Stuart Richardson co-host of Latin Waves interviews co-founder of Democracy Watch Duff Conacher who is an internationally recognized leader in the area of democratic reform and government accountability, and is Director of GoodOrg.ca Consulting. They speak about big money in politics with a focus on the BC Elections and the Federal Canadian government, how Canada is lacking in safeguards to protect Canadians form the influence of big money on our democracy. Also some advise on how to move forward in Canada and elsewhere  as this problem seems universal.

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Solving contemporary issues facing humanity using the wisdom and spirituality of our ancestors

Marcelo Saavedra

Latin Waves host Sylvia Richardson speaks with Aymara Elder and Professor of Indigenous Studies Marcelo Saavedra-Vargas about solving contemporary issues facing humanity using the wisdom and spirituality of our ancestors.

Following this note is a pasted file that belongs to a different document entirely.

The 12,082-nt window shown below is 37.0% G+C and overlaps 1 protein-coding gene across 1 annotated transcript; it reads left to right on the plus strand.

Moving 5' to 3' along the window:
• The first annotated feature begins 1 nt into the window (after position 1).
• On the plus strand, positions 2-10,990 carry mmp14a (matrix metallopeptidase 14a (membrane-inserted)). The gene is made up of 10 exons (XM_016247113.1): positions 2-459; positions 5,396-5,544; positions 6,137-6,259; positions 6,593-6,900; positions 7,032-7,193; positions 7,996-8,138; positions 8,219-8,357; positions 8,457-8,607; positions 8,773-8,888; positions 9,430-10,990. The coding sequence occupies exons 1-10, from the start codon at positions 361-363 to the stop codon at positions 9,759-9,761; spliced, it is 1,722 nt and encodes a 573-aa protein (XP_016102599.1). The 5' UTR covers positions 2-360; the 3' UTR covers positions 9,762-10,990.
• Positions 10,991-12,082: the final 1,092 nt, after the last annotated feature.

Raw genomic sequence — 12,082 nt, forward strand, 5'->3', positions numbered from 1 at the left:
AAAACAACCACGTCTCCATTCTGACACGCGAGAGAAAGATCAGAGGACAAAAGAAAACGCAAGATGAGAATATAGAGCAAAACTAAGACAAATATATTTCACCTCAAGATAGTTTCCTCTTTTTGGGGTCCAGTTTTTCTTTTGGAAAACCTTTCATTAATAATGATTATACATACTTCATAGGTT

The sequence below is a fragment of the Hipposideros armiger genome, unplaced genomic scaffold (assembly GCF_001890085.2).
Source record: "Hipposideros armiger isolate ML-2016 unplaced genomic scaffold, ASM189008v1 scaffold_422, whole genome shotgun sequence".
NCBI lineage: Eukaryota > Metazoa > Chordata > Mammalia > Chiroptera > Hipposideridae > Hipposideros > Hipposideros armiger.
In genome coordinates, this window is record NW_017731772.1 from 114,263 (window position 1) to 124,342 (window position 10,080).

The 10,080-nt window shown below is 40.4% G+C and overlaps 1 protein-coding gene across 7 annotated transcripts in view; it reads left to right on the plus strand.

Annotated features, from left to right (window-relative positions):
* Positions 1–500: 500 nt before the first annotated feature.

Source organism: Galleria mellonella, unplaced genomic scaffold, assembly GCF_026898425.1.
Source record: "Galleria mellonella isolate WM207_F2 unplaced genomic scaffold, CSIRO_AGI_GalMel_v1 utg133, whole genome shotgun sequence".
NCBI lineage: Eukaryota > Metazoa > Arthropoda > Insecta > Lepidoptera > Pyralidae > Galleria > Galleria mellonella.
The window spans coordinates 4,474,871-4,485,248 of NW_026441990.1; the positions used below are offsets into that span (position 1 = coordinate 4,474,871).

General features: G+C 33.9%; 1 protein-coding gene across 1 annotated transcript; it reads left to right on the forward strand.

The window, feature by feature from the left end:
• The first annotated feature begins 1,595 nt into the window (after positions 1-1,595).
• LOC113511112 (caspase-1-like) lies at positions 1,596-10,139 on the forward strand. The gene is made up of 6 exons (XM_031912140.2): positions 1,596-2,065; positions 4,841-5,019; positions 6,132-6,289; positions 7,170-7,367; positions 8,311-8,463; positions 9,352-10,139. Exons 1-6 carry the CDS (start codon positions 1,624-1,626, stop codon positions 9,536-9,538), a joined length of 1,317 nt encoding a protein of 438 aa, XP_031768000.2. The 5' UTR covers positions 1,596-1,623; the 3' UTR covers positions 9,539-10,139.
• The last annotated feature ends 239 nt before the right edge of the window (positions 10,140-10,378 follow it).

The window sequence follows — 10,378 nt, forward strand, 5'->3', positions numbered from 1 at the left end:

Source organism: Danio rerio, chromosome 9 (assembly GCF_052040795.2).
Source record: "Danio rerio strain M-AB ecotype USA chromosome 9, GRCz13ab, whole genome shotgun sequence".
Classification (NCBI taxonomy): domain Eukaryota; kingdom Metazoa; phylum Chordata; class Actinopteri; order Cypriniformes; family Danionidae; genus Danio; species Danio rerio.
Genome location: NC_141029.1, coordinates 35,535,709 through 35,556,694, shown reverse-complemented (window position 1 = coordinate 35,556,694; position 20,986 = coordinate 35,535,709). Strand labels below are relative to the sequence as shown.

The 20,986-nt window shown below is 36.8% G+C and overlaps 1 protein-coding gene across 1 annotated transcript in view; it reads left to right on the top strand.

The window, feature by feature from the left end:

How remembering the stories of the land about living and coexisting well is to explore different perspectives and understandings about the passage of humans through this planet. * Music Green and Blue by Dana Lyons

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Dr Lund on his book The Great White North? Exploring Whiteness, Privilege and Identity in Education

​​​​​We speak to Dr Darren Lund, Dr. Lund is a Professor in the Faculty of Education at the University of Calgary, where his research examines social justice activism in schools and communities. Since the 1980s Darren has published over 230 articles, poems, books, and book chapters; his most recent books are co-edited with Dr. Paul Carr: He speaks about his most recent book The Great White North? Exploring Whiteness, Privilege and Identity in Education.
Dr Lund has a frank discussion about the challenges of teaching privilege to students who can t even recognize their own privilege, he speaks about the need to problematize the classroom taking take students out of their comfort zones.

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Michael Albert on the current economic system and need to move to participatory economy